have to decide
right now to be free
once and for all. Everyone who
has found freedom in this lifetime has
had to make this decision. Now is the time
to have a direct introduction to this moment.
This moment is free of time, of mind, of any notions.
When one abides as the Self, some divine power
takes charge of one’s life. All actions then take
place spontaneously, and are performed
very efficiently, without any
mental effort or
When turtles hide in the mud, they come to no harm. When they emerge from the mud, people catch them. When fish lurk in the depths, they remain whole. When they come out of the depths, birds kill them.
What I realize as I observe this is the tao of harming life and enhancing life.
The reason that people ordinarily cannot enhance life, and tend to hasten to their doom, is that they cannot hide their light and nurture it in darkness — confident of their intelligence, they use their talent and wit too much.
Intellectual brilliance, talent, and wit divide the mind and disturb one’s nature, so that sane energy wanes day by day, and aberrant energy grows days by day. Eventually the root of life is shaken, so mortality is inevitable.
This is why adept humans do not give rise to thoughts from within and do not take in things from without. They appear to lack what they do in fact have; though fulfilled, they appear empty. They appear to be simpletons; they have understanding that they do not employ, they have illumination that they do not allow to shine.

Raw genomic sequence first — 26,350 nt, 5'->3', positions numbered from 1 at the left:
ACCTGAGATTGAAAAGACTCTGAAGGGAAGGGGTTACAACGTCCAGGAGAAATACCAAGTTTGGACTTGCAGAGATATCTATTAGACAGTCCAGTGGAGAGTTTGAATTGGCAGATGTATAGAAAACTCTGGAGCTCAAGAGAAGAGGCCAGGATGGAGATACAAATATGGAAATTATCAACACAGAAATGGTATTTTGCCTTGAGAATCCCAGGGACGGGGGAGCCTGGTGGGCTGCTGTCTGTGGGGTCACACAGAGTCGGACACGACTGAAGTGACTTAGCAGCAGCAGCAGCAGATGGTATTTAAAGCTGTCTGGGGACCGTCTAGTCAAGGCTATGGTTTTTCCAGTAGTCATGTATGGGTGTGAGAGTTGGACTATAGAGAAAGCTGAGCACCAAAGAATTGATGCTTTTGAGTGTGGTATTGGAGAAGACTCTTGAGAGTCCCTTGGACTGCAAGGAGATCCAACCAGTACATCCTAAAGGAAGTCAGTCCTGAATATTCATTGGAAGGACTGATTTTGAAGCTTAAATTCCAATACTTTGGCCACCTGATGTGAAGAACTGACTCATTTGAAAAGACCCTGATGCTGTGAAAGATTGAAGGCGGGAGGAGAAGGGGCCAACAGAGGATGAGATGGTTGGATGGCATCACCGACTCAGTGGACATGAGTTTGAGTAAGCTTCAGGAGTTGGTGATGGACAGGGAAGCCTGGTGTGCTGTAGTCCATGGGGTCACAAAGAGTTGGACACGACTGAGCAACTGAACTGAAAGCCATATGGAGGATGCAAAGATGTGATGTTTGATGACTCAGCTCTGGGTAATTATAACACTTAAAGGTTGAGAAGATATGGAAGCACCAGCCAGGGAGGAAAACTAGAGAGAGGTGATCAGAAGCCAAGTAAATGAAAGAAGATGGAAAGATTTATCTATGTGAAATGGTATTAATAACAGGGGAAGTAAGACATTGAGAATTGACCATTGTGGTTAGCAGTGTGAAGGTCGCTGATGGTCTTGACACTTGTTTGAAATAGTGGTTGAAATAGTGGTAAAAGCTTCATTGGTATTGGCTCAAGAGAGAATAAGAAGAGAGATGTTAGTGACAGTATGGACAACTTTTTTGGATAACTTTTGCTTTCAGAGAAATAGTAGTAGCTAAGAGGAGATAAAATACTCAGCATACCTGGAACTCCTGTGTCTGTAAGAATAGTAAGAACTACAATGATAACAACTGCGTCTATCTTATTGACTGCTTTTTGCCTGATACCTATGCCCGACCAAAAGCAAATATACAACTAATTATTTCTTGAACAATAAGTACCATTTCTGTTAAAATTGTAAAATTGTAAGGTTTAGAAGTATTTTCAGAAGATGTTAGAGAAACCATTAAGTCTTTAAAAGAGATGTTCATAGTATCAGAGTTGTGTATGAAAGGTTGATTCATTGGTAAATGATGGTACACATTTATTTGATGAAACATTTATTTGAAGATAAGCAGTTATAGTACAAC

Such people do not let the artificial damage the real, do not let externals disturb them inwardly. They only respond to an intuitive sense, only rise when pressed, only act when there is no choice. Though they are outwardly responsive, they remain inwardly unmoved. Though physically active, their minds remain unstirring.
When you meet such people, you cannot tell where they are going; when you follow such people, you cannot tell where they have been. Even Creation cannot constrain them, so what harm can befall them? They are like turtles gone into the mud where people cannot catch them, like fish lurking in the depths where birds cannot kill them.
to learn to catch a mouse?
Don’t try to learn from a pampered cat.
If you want to learn the nature of the world,
don’t study fine bound books. The True Jewel’s
in a coarse bag. Buddha-nature stops at huts. The
whole herd of folks who clutch at the outside
of things never seem to make the
upon a time ago, after
living for a year and a half without a dog,
I got a call from my friend Lynelle. She had been hiking on
Mt. Sanitas, run into a woman with two beautiful standard poodles,
asked where she’d gotten them, called the woman in Rock Creek who was
the source, and discovered that she had a litter of puppies ready
to go. I phoned the woman, got directions to her home,
took Sofia out of school, and
I used to believe,
having trained dogs when I was
younger, that I knew something about them.
When we got to Rock Creek, I started performing puppy tests,
in my mannish way, to sort out which was the best dog of the five available.
Sasha was the first dog I tested, the runt of the litter, and it took me all of a minute
or so to dispense with her. I was on to the third or fourth puppy when
Sofia, who was sitting quietly against the fence with Sasha
in her lap, spoke softly. “Dad, I think we
should take this one.”
“Really?!”, I said.
I’d been decidedly unimpressed with her.
But I always knew my daughter was smarter than me,